The rail industry has called for a new system that ditches franchising in favour of multiple operators on long-distance routes and devolved commuter networks in major cities.
The Rail Delivery Group, which speaks for train operating companies, Network Rail and HS2, said its plans would provide a “step-change in accountability and customer focus”. Proposals include a new fares system and transferring direct control away from government to a new independent body.
The proposals come in the RDG’s submission to the Williams review, which was commissioned by the transport secretary, Chris Grayling, after the collapse of the East Coast franchise and is expected to make recommendations for reform in the autumn.
Source: Ditch franchise system as part of rail reforms, says industry body | Business | The Guardian
A new user-led campaign is calling on the government to address the “disgraceful” and “unacceptable” treatment experienced by disabled rail passengers. Transport for All (TfA) has issued a series of seven demands to the government and rail industry as part of its Rail Access Now campaign, and has described the current situation as a source of “national shame”. Next month, on 5 April, TfA is planning a protest about access to services on the much-criticised Southern Rail network. The campaign has been backed by Paralympian Anne Wafula Strike and commuter Dave McQuirk, who both spoke this week of the “shocking” treatment they have received when using the rail system as wheelchair-users. Among TfA’s demands is for the government to reverse the “shameful” decision to defer until at least 2019 nearly half of the planned spending on its Access for All programme, which provides funding to improve access at rail stations. The funding delays were first revealed by Disability News Service last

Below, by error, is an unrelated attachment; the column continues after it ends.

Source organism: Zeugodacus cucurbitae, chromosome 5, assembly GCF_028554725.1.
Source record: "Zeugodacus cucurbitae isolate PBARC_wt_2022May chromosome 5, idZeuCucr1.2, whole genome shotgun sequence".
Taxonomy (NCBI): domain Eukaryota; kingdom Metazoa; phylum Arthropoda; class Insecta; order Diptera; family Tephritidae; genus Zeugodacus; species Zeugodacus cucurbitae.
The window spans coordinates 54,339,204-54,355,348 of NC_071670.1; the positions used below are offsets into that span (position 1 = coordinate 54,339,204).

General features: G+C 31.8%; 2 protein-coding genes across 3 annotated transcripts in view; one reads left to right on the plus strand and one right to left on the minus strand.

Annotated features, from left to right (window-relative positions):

Source: Campaign hopes to force improvements to ‘disgraceful’ access to rail travel | DisabledGo News and Blog
Staffing cuts across the rail industry – forced on train companies by the government – are damaging the rights of disabled passengers to catch trains without having to book assistance in advance, according to campaigners. The user-led accessible transport charity Transport for All (TfA) said the Department for Transport (DfT) was embedding such cuts in rail franchise agreements with train companies, making it even harder for disabled and older people who need assistance to board and disembark trains to travel “spontaneously”. Two representatives of the rail industry appeared to agree that the government was to blame and had forced the staffing cuts on train-operating companies – affecting station and on-board staff – although one of them later appeared to backtrack on that claim. Faryal Velmi, TfA’s director, told Tuesday’s Pan London Mobility Forum: “‘Turn up and go’ is not rocket science. “We are living in one of the richest cities, in one of the richest countries in the world.” She
Source: Industry and government fight over blame for damage to ‘turn up and go’ rail rights | DisabledGo News and Blog